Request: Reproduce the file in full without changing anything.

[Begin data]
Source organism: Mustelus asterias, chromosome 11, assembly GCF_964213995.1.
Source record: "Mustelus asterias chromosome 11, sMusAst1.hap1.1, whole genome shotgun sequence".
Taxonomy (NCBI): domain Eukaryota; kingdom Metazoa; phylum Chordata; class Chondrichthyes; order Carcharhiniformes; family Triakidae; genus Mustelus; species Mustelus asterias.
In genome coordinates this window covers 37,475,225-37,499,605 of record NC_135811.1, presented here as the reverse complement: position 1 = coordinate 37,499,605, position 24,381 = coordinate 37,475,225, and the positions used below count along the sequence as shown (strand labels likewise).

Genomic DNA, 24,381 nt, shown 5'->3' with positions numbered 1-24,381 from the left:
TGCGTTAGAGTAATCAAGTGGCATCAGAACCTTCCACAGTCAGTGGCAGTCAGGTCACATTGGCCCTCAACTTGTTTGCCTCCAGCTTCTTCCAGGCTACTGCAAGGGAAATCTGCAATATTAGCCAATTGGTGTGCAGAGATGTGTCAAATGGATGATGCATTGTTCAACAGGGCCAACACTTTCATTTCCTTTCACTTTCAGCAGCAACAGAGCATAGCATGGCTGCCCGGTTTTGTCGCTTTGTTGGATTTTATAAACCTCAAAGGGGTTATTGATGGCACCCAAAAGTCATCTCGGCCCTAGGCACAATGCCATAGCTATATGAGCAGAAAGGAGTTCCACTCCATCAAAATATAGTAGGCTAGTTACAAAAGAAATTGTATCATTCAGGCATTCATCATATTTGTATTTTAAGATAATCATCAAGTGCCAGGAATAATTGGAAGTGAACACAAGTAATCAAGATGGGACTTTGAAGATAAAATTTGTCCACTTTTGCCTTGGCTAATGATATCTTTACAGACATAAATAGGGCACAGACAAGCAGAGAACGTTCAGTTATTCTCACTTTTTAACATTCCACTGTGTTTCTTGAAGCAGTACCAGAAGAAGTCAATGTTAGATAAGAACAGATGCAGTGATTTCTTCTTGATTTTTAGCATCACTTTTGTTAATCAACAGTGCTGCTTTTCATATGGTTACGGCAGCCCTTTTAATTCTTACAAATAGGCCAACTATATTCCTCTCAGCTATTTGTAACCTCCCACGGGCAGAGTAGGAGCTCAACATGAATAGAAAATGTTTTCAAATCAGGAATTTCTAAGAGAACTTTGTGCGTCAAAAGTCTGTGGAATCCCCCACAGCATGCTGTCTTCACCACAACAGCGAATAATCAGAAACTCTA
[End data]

Source organism: Mustelus asterias, chromosome 11, assembly GCF_964213995.1.
Source record: "Mustelus asterias chromosome 11, sMusAst1.hap1.1, whole genome shotgun sequence".
Taxonomy (NCBI): domain Eukaryota; kingdom Metazoa; phylum Chordata; class Chondrichthyes; order Carcharhiniformes; family Triakidae; genus Mustelus; species Mustelus asterias.
In genome coordinates this window covers 37,475,225-37,499,605 of record NC_135811.1, presented here as the reverse complement: position 1 = coordinate 37,499,605, position 24,381 = coordinate 37,475,225, and the positions used below count along the sequence as shown (strand labels likewise).

Genomic DNA, 24,381 nt, shown 5'->3' with positions numbered 1-24,381 from the left:
TGCGTTAGAGTAATCAAGTGGCATCAGAACCTTCCACAGTCAGTGGCAGTCAGGTCACATTGGCCCTCAACTTGTTTGCCTCCAGCTTCTTCCAGGCTACTGCAAGGGAAATCTGCAATATTAGCCAATTGGTGTGCAGAGATGTGTCAAATGGATGATGCATTGTTCAACAGGGCCAACACTTTCATTTCCTTTCACTTTCAGCAGCAACAGAGCATAGCATGGCTGCCCGGTTTTGTCGCTTTGTTGGATTTTATAAACCTCAAAGGGGTTATTGATGGCACCCAAAAGTCATCTCGGCCCTAGGCACAATGCCATAGCTATATGAGCAGAAAGGAGTTCCACTCCATCAAAATATAGTAGGCTAGTTACAAAAGAAATTGTATCATTCAGGCATTCATCATATTTGTATTTTAAGATAATCATCAAGTGCCAGGAATAATTGGAAGTGAACACAAGTAATCAAGATGGGACTTTGAAGATAAAATTTGTCCACTTTTGCCTTGGCTAATGATATCTTTACAGACATAAATAGGGCACAGACAAGCAGAGAACGTTCAGTTATTCTCACTTTTTAACATTCCACTGTGTTTCTTGAAGCAGTACCAGAAGAAGTCAATGTTAGATAAGAACAGATGCAGTGATTTCTTCTTGATTTTTAGCATCACTTTTGTTAATCAACAGTGCTGCTTTTCATATGGTTACGGCAGCCCTTTTAATTCTTACAAATAGGCCAACTATATTCCTCTCAGCTATTTGTAACCTCCCACGGGCAGAGTAGGAGCTCAACATGAATAGAAAATGTTTTCAAATCAGGAATTTCTAAGAGAACTTTGTGCGTCAAAAGTCTGTGGAATCCCCCACAGCATGCTGTCTTCACCACAACAGCGAATAATCAGAAACTCTA